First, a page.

_ > PENN'S Drug. Store.
Apr ID tf 15 April 10 3m 20
Ladies can now procure the leading
MRS. N. RHUM CLARK,
251 Broad St., Augusta, Ga.
Trust One Allotter.
Look into your brother's eyes, man,
And bid him read your ?wu ;
One half the strife of human life
Is born of guile alone !
Deceit creates full half our hates,
And half of love it slays,
Look in each other's eyes, men,
And meet each other's gaze !
Pardon your brother's faults, man,
And ask that he forgive;
Could human sin no pardon ?win
No mortal soul might live.
No need of Heaven were^oneforgiven,
For none would reach ins doors ;
Pardon your brother's faults, man,
And bid him pardon yours.
Feel for your brother's grief, man
No heart is safe from woe,
Though lips and eyes full oft deny
Tho sorrowing weight below.
. A gentle wile, a pitjdng smile,
May sweetest balm impart :
Feel for your brother's grief, man,
And you may win his heart.
Stand by your brother's side, man, '
And bid him clasp your hand;
To him be just, and yield the trust
That you from him demand.
How simply wise, with soul and eyes,
To trust) and still be true
Doing .to those we love, man,
What we would have them do. .
Mrs. Davis and Mr. Greeley-A
Truthful Scrap of History.
The accompanying communication,
says the Telegraph <? Messenger,
comes from a source of the most un
questionable authenticity, and reflects
honor upon the nominee of the Cin
cinnati Convention. Ko true South
ron can persue it with unmoistened
eye, and the rebuke to'Mr. Voorhees
is most withering and complete:
Editors Macen Telegraph ? Messenger;
Mr. Voorhees, in his recent attack
on Mr. Greeley, styled his signing of
Mr. Davis' bond " an impertinent in
terference." Allow me to give yo i
the true history of that matter as I
recently learned it in Kew York,
from a gentleman who knew all about
it. iJLrs. pavis went to Kew York to
consult Challes O'Connor, Mr. Davis'
counsel, as to the be,st manner of
effecting his release fruin prison. Mr.
O'Connor told her that in his opinion
there was but one way that it could
.be done, ana that was to get the rep
resentative mau ot thc Republican
party to sign his bond. Mrs. Davis
inquired who that man was. Mr
O'Connor repiied that it was Horace
Greeley, b?e thoa asked him if he
would no; see Mr. Greeley and get
him lu. do u. ile replied tbat he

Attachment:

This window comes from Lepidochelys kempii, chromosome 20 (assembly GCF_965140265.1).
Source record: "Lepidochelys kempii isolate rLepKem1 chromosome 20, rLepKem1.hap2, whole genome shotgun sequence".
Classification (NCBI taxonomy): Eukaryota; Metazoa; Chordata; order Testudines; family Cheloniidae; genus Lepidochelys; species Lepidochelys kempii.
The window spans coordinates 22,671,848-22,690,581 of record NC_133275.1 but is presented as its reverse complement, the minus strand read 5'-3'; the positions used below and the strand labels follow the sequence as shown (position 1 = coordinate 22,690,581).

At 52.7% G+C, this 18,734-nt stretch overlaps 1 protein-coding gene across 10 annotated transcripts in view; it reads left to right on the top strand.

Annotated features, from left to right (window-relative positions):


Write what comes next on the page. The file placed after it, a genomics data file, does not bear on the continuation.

had no influence with Mr. Greeley,
and that she was the proper perso[
to see him. She said she would go
and see him. ?he weuL to his office,
sent in her card, and was invited into
his private office, ??he said tu him :
" Mr. Greeley, my husband is con
fined'in a casemate at Fortress M< n
roe. He has been there lor many
lon^, WCaiT juotrth-. -J Lo
old man, and he is gradual]}' sinking
under his "rigorous imprisonment. He
will die it ne remain.-; there much
longer.. I came here tu c nsult Mr
O'Connor as to the means ut' gettiu_
him released, lie has to?d rue there
is but one way to do it, and that is to
get .the representative man of the
Republican party tu sign his boiid,
and that you aro that man. lie has
advised me to apply to you. Ile
says that you have a kind heart
and that .you will do it, if you be
lieved to be right. My husband i;
dying. Mr. Greeley, may I hope
that you will favorably consider my
Mr. Greeley arose,. extended his
hand to Mrs. Davis, and said : " Mad
am, you may, for I will sign his bond
Mr. Greeley was then a prominent
candidate before the Legislature for
the United States Senate. Some of
his friends heard that he had agreed
to sign Mr. Davis" bond. They went
to him and protested against it. They
told him.that they had made a count
and that he would be elected by six
majority, but that if he ' signed this
bend it would defeat, him. He re
plied, " I know it will." They told
him that he was one of the own
ers ol the Tribune, ami if . he
signed this bund he would lose thou
sands of subscribers. He replied,
" I know it." They tsuid, " Mr. Gree
ley, you have written a history of
the war, one volume you have out,
and have sold large numbers of it.
.Your second volume is nearly out,
and you have large orders for that
If you sign this bond, these orders
will be countermanded, and you will
lose a large amount.of money." He
replied, " Gentlemen, I know it, but
it ts rigid, and 1 will.do il." He did
do it, and I am informed that he lost
a seat in the United States Senate,
and over ?$30,000.
To my mind, this docs not luok
like "impertinent interference."
?orate Greeley's Letter of Ac
NEW YORK, ?May 21- The follow
ing is the official notice to Mr. Gree
ley of thc Liueral Republican nomi
.CINQINNAK, May 3, 1S72.
DEAR SlE-The nati 'md Conven
tion ni Liberal Republicans of the
Un ted States have instructed the
undersigned, President, Vice-PresH
dent and Secretaries of the Conven
tion, t?> inform you that you have
been nominated as the candidate of
the Liberal Republicans fur the Pres
idency of the United States. We
also submit?to you the address and